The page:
Here is the full transcript of screenwriter Maura Malloy’s TEDx Talk: The Masterpiece of a Simple Life at TEDxIndianapolis conference. This This event took place on October 20, 2015 at Indianapolis, Indiana. To learn more about the speaker, read the full bio here.
Right click to download the MP3 audio:
Maura Malloy – Screenwriter
William Morris once said, “Have nothing in your house that you do not know to be useful or believe to be beautiful.”
These are words I live by for two reasons: I love being surrounded by beauty, and my physical surroundings directly affect my person. I can meditate and do yoga till the cows come home, but if I’m surrounded by a mess or just excess stuff in general, I am unable to focus, to work or to relax. A serene space is a requirement for my sanity’s sake, both professionally and personally.
Clear countertops, an empty sink, clothes put away, an empty desk to write on. That thought alone both focuses and calms me, but the world I live in doesn’t readily meet my needs for simplicity. There are more products available to us than ever before.
The 1950s-era supermarket contained 3,000 different items, but by the 1990s, there were 30,000 items.
Let’s take a look at a swanky Fifth Avenue apartment in 1943. Notice the lack of clutter, the negative space, the simplicity of it all. This is no longer the ideal, or, even if it is to some people, it’s nearly impossible to achieve. We, as a society, are accumulating more than ever before, much of which can be traced back 25 years ago, to when imports to America increased exponentially, allowing huge amounts of cheap toys, clothes, and electronics to come our way.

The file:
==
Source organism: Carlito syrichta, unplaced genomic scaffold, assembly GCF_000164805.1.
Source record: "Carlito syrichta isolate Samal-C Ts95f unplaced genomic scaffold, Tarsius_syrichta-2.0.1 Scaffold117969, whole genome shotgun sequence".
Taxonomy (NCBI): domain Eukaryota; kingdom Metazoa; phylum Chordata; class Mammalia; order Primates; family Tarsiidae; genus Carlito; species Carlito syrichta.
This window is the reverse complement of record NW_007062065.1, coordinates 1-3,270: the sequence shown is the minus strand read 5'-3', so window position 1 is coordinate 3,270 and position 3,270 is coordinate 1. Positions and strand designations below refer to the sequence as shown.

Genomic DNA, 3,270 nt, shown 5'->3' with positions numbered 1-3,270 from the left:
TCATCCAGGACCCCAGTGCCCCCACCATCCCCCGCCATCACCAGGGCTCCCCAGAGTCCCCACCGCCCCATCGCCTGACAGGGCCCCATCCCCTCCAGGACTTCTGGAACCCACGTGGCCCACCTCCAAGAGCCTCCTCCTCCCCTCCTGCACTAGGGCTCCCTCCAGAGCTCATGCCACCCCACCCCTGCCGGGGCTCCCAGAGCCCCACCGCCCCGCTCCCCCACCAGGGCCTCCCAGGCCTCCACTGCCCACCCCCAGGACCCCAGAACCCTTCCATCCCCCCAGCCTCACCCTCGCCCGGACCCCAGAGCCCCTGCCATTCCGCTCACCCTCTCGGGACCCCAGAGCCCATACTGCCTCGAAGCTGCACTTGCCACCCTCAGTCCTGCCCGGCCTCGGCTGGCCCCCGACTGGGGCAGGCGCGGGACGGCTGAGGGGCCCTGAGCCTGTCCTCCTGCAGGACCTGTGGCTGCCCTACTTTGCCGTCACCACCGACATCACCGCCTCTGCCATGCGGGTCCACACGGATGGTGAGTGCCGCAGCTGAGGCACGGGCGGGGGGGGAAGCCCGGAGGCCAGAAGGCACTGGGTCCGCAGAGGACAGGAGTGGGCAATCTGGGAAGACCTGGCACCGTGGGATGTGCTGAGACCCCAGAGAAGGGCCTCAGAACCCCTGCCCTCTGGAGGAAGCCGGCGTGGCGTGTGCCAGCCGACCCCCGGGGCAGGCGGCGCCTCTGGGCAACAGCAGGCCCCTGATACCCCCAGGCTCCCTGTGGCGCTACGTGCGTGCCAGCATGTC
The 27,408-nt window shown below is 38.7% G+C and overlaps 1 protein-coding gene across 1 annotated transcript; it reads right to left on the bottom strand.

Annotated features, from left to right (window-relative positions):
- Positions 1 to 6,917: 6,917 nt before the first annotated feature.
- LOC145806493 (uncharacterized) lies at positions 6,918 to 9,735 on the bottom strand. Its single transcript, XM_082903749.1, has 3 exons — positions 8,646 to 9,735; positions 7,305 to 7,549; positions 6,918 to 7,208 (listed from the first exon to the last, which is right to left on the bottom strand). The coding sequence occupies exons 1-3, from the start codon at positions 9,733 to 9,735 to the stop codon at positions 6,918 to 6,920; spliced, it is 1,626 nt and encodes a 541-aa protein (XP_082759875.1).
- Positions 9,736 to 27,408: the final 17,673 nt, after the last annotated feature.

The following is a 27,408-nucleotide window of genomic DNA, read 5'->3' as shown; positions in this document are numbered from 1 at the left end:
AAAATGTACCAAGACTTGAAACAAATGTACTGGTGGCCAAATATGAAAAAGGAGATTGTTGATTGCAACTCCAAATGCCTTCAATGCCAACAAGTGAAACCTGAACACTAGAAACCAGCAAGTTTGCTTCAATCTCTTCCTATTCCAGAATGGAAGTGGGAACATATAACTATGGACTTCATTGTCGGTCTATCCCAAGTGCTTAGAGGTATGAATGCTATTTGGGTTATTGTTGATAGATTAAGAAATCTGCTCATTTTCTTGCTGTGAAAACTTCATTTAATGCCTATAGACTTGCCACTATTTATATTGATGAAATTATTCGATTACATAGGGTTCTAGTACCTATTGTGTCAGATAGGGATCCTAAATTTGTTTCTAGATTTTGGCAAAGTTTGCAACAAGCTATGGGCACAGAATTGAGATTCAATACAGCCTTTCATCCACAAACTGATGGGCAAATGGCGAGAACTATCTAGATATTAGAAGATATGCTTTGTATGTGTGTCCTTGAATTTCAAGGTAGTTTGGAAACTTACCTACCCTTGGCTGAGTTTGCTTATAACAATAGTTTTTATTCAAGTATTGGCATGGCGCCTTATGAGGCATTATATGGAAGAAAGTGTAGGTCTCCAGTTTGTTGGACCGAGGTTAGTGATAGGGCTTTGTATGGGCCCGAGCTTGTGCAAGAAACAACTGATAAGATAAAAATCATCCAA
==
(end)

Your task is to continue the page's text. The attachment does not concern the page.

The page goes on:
As a result of this accumulation, 1 in 11 American households spends over a thousand dollars a year to rent self-storage space. One quarter of households that have two car garages have so much stuff in there, they can’t park a car. And although US consumers make up 3% of the world’s children, we buy 40% of the world’s toys.
So, while I find this New York apartment to be the ideal for serenity, it wasn’t necessarily attractive to me always. I remember coveting my collections as a little girl. There was the Berenstain Bear book collection, the pencil collection — I don’t understand — the Teddy Bear collection, and most importantly, my dolls. I wanted more of all of it. I was a child of the 80s and 90s. More equaled better, which equaled a happier, more fulfilling life, right?
All I have to say is, thank God for curiosity, because at 19, wanting to see the world, I traveled abroad to India, where I spent a good deal of time with a bunch of joyous children that lived nearby me. They were happy and fulfilled, but they had none of the collections I had as a little girl. A broken bicycle tire could entertain them. And, when I say “entertain”, I’m talking unquenchable joy emanating from their beings for hours at a time.
What’s more, my stuff was limited on that semester. Due to weight restrictions on Indian flights, I was only allotted 40 pounds in my backpack for the entire four months away, and that doesn’t add up too much. Yet, I felt unencumbered. Life got simpler. It was freeing, and my days became filled with experiences, and not stuff.